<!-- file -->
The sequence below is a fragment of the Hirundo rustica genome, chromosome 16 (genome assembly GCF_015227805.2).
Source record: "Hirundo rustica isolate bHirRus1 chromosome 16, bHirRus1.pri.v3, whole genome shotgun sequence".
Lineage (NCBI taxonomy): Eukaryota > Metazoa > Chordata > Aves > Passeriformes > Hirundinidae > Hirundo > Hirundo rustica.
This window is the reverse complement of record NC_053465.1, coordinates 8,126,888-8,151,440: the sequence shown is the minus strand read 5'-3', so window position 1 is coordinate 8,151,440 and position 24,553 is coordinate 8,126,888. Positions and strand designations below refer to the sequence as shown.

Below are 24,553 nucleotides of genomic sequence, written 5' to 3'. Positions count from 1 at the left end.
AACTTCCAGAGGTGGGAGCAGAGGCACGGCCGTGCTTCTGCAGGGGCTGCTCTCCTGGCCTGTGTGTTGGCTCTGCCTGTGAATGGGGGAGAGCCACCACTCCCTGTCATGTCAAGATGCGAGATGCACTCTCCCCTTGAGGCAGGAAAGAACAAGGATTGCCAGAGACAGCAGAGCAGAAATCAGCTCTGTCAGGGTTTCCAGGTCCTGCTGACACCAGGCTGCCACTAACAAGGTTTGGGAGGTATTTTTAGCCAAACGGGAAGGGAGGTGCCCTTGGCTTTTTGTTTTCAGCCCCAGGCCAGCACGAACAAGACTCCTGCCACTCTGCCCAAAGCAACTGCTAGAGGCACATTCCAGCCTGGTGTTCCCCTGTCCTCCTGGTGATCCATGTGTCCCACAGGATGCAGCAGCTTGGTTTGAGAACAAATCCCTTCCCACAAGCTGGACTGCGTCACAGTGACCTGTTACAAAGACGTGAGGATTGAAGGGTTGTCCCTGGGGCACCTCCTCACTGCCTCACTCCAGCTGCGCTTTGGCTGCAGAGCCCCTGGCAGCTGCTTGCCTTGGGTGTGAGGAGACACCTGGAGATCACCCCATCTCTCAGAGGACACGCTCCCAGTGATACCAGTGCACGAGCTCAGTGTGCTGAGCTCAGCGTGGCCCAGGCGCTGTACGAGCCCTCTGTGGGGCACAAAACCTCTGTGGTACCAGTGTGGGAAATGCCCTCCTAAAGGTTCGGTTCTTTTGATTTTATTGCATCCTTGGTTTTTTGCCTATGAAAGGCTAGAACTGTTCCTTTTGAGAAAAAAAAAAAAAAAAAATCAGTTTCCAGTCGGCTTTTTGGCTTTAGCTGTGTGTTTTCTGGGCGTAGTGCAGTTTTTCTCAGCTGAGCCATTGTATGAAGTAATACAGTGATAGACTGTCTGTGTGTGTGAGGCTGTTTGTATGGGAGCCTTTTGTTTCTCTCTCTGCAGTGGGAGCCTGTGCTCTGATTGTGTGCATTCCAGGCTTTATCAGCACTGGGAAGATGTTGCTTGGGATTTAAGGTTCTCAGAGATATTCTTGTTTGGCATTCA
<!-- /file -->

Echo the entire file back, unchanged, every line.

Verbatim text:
The sequence below is a fragment of the Hirundo rustica genome, chromosome 16 (genome assembly GCF_015227805.2).
Source record: "Hirundo rustica isolate bHirRus1 chromosome 16, bHirRus1.pri.v3, whole genome shotgun sequence".
Lineage (NCBI taxonomy): Eukaryota > Metazoa > Chordata > Aves > Passeriformes > Hirundinidae > Hirundo > Hirundo rustica.
This window is the reverse complement of record NC_053465.1, coordinates 8,126,888-8,151,440: the sequence shown is the minus strand read 5'-3', so window position 1 is coordinate 8,151,440 and position 24,553 is coordinate 8,126,888. Positions and strand designations below refer to the sequence as shown.

Below are 24,553 nucleotides of genomic sequence, written 5' to 3'. Positions count from 1 at the left end.
AACTTCCAGAGGTGGGAGCAGAGGCACGGCCGTGCTTCTGCAGGGGCTGCTCTCCTGGCCTGTGTGTTGGCTCTGCCTGTGAATGGGGGAGAGCCACCACTCCCTGTCATGTCAAGATGCGAGATGCACTCTCCCCTTGAGGCAGGAAAGAACAAGGATTGCCAGAGACAGCAGAGCAGAAATCAGCTCTGTCAGGGTTTCCAGGTCCTGCTGACACCAGGCTGCCACTAACAAGGTTTGGGAGGTATTTTTAGCCAAACGGGAAGGGAGGTGCCCTTGGCTTTTTGTTTTCAGCCCCAGGCCAGCACGAACAAGACTCCTGCCACTCTGCCCAAAGCAACTGCTAGAGGCACATTCCAGCCTGGTGTTCCCCTGTCCTCCTGGTGATCCATGTGTCCCACAGGATGCAGCAGCTTGGTTTGAGAACAAATCCCTTCCCACAAGCTGGACTGCGTCACAGTGACCTGTTACAAAGACGTGAGGATTGAAGGGTTGTCCCTGGGGCACCTCCTCACTGCCTCACTCCAGCTGCGCTTTGGCTGCAGAGCCCCTGGCAGCTGCTTGCCTTGGGTGTGAGGAGACACCTGGAGATCACCCCATCTCTCAGAGGACACGCTCCCAGTGATACCAGTGCACGAGCTCAGTGTGCTGAGCTCAGCGTGGCCCAGGCGCTGTACGAGCCCTCTGTGGGGCACAAAACCTCTGTGGTACCAGTGTGGGAAATGCCCTCCTAAAGGTTCGGTTCTTTTGATTTTATTGCATCCTTGGTTTTTTGCCTATGAAAGGCTAGAACTGTTCCTTTTGAGAAAAAAAAAAAAAAAAAATCAGTTTCCAGTCGGCTTTTTGGCTTTAGCTGTGTGTTTTCTGGGCGTAGTGCAGTTTTTCTCAGCTGAGCCATTGTATGAAGTAATACAGTGATAGACTGTCTGTGTGTGTGAGGCTGTTTGTATGGGAGCCTTTTGTTTCTCTCTCTGCAGTGGGAGCCTGTGCTCTGATTGTGTGCATTCCAGGCTTTATCAGCACTGGGAAGATGTTGCTTGGGATTTAAGGTTCTCAGAGATATTCTTGTTTGGCATTCA